Just as with footballers, there are different types and levels of football manager. Some (Harry Redknapp) play roulette, adopting a basic strategy and spinning the wheel, while others play chess, with every tiny aspect of training, tactics and on-field action meticulously planned and scrutinised. Rafa Benitez is obviously a chess-player. So too is Brendan Rodgers.
Benitez’ approach at Liverpool was often criticised for lack of flamboyance that gave his Liverpool sides a degree of rigidity. Pushing a pawn forward may not be dramatic to watch, but it’s sometimes the best move. It was this attention to the intricate and minute that earned Benitez both his fans and his critics. While the pieces may appear to glide more freely across the board under Rodgers, it isn’t because of a lack of tactical application. Under Dalglish last season Liverpool lacked dynamism, almost as if players were given minimal positional instructions and told to simply “go for it!”, but under Rodgers, the attacking play is as calculated as it is cultured. There is a subtle complexity to the game-plan; no mate in four moves, this team is happy to build out of defence with short passes, probing the opposition for a chance to put them in check.
And Rodgers’ strategic approach extends beyond the confines of the playing pitch. It’s quite remarkable that Steven Gerrard has played every minute of every Premier League game this season at 33, while Daniel Agger and Glen Johnson seem to have overcome a familiarity with the treatment table, but this is no stroke of Irish luck. Rodgers’ medical team take a somewhat radical approach to players with fitness issues, reducing the physical intensity of their training between games, and specifying routines to the needs of the individual. This desire to maximise every drop of potential to make even the slightest of gains can also be seen in the appointment of Dr Steve Peters, a sports psychologist credited as a major contributor to the success of the British cycling team.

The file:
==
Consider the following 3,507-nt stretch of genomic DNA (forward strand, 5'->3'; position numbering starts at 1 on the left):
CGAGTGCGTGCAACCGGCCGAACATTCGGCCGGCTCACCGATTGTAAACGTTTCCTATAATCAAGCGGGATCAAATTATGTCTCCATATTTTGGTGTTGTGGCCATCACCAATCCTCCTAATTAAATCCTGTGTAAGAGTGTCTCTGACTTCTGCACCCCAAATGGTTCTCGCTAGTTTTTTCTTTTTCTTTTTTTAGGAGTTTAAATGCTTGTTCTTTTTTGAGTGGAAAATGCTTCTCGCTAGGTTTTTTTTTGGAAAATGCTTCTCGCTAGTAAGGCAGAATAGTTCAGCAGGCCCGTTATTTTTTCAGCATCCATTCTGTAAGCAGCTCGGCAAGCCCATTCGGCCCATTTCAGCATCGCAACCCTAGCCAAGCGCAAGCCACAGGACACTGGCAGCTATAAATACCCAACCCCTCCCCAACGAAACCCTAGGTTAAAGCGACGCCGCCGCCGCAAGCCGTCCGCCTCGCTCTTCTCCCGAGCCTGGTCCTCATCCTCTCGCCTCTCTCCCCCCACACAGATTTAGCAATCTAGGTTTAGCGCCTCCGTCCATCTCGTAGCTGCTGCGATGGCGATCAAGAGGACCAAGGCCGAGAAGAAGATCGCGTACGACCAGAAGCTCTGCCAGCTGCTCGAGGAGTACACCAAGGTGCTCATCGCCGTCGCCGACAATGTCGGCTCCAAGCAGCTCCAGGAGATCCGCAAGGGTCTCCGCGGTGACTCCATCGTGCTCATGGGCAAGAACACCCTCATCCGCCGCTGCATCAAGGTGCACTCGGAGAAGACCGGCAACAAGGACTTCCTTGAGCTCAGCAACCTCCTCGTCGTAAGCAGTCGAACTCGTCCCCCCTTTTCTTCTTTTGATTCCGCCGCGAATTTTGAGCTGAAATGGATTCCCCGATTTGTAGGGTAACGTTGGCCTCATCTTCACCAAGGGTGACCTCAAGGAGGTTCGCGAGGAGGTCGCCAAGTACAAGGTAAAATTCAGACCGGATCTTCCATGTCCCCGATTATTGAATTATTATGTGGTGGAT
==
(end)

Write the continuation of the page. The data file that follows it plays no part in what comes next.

It’s difficult to know how much of Liverpool’s current transfer and youth policies are FSG’s doing, and how much is down to Rodgers, but logic would dictate that when he eventually agreed to meet the American owners – handing them a 180-page manifesto of his methodology after first rejecting their advances – the two parties’ ideas were on the same page. We know there was some difference, and FSG were impressed enough to drop plans for a Director of Football, but it would appear all parties shared a similar vision for success. The move towards a performance-related wage structure used at Swansea and an emphasis on youth development are both progressive strategies designed to make the club both competitive and sustainable, and indicative of both Rodgers and FSGs holistic philosophies.